The Montana Workers' Compensation Court recently issued a new opinion in Larson v. Montana State Fund. Larson sought to have his occupational disease claim to be dismissed without prejudice or alternatively, to put the matter in abeyance. The insurer, Montana State Fund, objected.
In making his request, Larson challenged the Court's jurisdiction over the matter arguing that no benefits were in dispute in that Larson was not seeking medical benefits since his medical bills were being paid through Medicare. Larson had originally filed a Petition for Hearing seeking a determination of liability on the part of MSF and requesting that MSF be ordered to pay reasonable medical expenses in additional to a penalty and fees for unreasonable conduct. He then subsequently filed a motion challenging the jurisdiction and alternatively, if jurisdiction existed, an indefinite abeyance.
MSF objected arguing that by seeking a determination of liability, Larson was in fact seeking benefits. Clearly, one of the few viable defenses in recent days to asbestos cases is the statute of limitations. The claim was denied and Larson was seeking to avoid the impact of Section 39-71-2905, MCA which establishes a statute of limitations of two years from the date of denial.
Judge Sandler disagreed with Larson's jurisdiction argument finding that a dispute over the liability of a claim was in point of fact, a dispute over benefits conferring jurisdiction to the Court. The fact that Larson's medical bills were being paid by Medicare through the Lincoln County program (referred to in the decision as the "Libby Medicare plan") was of no consequence as the Court correctly identified it as a secondary payer under the Medicare Secondary Payer Act.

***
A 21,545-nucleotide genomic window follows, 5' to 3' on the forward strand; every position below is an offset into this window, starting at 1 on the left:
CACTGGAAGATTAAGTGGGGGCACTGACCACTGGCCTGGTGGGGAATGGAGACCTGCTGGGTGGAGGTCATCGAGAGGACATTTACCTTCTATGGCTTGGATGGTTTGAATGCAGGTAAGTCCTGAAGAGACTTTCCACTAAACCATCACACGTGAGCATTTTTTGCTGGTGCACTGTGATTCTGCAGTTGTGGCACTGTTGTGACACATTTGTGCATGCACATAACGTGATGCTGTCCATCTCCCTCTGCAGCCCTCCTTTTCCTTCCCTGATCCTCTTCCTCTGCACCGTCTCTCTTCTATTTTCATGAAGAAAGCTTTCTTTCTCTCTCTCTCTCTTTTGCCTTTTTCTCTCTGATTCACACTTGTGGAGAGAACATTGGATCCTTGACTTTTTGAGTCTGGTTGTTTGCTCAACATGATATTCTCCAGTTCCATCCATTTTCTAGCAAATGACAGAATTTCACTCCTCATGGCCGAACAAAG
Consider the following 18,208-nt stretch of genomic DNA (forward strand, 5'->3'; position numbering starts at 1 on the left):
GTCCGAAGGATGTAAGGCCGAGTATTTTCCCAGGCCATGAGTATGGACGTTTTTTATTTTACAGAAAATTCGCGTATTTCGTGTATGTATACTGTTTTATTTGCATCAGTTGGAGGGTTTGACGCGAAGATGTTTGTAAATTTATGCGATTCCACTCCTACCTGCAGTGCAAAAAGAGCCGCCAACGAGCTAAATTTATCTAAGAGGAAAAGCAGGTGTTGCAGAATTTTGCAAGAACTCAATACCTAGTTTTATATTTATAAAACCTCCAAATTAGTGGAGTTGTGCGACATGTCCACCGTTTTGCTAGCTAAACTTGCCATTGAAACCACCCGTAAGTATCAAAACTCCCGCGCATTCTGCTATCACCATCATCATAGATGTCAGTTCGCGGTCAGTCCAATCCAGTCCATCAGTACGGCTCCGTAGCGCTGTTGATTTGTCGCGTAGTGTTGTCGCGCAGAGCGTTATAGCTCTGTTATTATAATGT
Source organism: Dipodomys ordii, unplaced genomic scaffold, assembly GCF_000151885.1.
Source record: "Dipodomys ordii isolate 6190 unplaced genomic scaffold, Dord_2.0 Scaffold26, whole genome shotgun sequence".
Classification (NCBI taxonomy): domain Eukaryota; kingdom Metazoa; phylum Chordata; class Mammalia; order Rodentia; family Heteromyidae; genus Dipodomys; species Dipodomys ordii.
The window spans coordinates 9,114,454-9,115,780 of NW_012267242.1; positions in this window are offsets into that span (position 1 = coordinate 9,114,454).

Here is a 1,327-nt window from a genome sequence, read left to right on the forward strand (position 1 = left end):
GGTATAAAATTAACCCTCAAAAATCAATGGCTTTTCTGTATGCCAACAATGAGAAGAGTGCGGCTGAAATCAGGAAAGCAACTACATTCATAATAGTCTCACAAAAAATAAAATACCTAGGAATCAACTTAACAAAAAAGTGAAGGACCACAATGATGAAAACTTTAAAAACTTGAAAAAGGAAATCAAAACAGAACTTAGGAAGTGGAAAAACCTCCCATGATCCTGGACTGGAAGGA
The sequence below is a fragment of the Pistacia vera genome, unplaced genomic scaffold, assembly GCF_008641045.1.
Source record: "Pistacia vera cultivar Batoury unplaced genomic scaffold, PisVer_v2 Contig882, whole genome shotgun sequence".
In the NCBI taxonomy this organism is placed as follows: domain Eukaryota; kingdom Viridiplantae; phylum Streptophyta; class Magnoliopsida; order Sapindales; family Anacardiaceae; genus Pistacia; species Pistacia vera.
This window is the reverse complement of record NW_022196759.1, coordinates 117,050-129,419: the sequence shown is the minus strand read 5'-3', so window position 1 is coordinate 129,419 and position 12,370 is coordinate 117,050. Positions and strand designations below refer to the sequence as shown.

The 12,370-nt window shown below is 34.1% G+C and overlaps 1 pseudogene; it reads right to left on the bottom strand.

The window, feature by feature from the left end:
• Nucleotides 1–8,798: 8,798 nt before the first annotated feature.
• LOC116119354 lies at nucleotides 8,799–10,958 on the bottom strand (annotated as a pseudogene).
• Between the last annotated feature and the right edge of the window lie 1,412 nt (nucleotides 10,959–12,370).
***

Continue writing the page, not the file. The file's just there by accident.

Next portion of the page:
Similarly, the Court rejected the alternative request for an "abeyance" finding no such authority when the "abeyance" is opposed by a party. The Court noted that insurers are also entitled to a "timely day in court." The Court also agreed with the MSF argument that given the complexity of asbestos cases and the frequency of "last injurious exposure" analysis in such cases, relevant evidence could be lost by indefinite delay.
Of note was the quick turnaround on the decision. The matter was submitted on December 22nd and decision issued January 16th.
Submitted: 12/22/14 Issued: 1/16/15
Attorneys for Larson: Laurie Wallace, Jon Heberling and Ethan Welder.
Attorney for MSF: Tom Martello